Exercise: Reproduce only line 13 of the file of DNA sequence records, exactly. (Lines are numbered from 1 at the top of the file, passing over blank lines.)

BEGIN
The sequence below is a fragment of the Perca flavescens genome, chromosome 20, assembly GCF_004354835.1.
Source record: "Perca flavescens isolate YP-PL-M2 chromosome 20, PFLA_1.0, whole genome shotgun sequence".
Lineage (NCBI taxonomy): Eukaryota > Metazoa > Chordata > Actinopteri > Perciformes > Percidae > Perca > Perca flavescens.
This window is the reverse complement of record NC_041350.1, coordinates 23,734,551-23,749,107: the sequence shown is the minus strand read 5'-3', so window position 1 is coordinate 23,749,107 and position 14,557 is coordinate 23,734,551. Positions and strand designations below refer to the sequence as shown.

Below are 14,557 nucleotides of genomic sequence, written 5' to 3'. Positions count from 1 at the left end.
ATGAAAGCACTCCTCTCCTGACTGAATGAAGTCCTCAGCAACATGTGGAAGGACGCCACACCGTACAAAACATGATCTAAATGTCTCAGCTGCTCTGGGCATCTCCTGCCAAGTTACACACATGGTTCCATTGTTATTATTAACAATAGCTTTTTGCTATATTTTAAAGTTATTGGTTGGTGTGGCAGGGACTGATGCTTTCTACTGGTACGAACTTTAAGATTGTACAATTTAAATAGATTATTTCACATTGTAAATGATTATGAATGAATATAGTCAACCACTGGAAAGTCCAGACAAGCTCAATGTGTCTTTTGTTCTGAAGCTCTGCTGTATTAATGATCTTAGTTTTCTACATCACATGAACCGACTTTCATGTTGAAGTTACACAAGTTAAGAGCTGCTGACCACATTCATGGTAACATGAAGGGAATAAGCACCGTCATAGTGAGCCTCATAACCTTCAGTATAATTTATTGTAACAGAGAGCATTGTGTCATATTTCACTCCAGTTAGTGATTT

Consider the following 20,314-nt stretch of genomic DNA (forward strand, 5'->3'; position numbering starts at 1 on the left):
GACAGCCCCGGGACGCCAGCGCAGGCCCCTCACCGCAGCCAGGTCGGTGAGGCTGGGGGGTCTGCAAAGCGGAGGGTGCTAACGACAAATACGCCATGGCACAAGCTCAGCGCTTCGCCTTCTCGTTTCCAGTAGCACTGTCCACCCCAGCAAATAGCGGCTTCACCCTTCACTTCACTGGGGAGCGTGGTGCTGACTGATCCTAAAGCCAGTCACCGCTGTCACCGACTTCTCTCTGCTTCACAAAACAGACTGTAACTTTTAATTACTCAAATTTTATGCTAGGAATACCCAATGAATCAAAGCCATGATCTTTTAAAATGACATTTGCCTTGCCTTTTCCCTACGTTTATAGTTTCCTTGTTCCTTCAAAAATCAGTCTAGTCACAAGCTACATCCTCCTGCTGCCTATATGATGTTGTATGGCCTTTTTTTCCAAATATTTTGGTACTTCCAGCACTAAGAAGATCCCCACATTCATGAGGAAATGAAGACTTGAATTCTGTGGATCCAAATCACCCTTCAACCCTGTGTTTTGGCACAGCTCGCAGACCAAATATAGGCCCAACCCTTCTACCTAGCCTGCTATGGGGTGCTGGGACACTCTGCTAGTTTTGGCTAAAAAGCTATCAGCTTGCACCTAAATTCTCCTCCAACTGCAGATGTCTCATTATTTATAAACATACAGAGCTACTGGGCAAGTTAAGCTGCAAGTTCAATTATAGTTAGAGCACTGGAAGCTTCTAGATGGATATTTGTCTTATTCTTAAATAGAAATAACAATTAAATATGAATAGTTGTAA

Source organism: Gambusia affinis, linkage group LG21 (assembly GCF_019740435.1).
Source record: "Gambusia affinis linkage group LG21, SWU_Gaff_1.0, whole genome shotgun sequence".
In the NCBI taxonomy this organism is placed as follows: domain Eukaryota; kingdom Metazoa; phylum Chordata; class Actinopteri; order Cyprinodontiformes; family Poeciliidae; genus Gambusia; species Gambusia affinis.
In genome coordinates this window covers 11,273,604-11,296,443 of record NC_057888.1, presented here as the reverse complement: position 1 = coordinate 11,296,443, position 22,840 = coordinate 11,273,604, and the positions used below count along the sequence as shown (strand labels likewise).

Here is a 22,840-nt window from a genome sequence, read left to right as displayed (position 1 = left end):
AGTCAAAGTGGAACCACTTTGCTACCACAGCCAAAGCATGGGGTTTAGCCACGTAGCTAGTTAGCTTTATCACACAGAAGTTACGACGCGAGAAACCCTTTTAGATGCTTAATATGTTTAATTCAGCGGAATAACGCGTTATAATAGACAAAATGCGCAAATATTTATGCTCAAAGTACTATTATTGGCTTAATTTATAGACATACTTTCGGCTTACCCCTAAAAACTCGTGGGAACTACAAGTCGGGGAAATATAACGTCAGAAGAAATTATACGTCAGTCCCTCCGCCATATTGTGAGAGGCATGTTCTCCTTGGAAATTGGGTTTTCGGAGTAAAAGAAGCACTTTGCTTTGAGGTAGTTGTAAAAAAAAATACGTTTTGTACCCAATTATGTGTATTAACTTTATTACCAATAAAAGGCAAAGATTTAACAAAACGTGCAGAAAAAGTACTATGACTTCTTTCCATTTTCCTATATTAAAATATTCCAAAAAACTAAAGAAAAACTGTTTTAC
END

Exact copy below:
Here is a 22,840-nt window from a genome sequence, read left to right as displayed (position 1 = left end):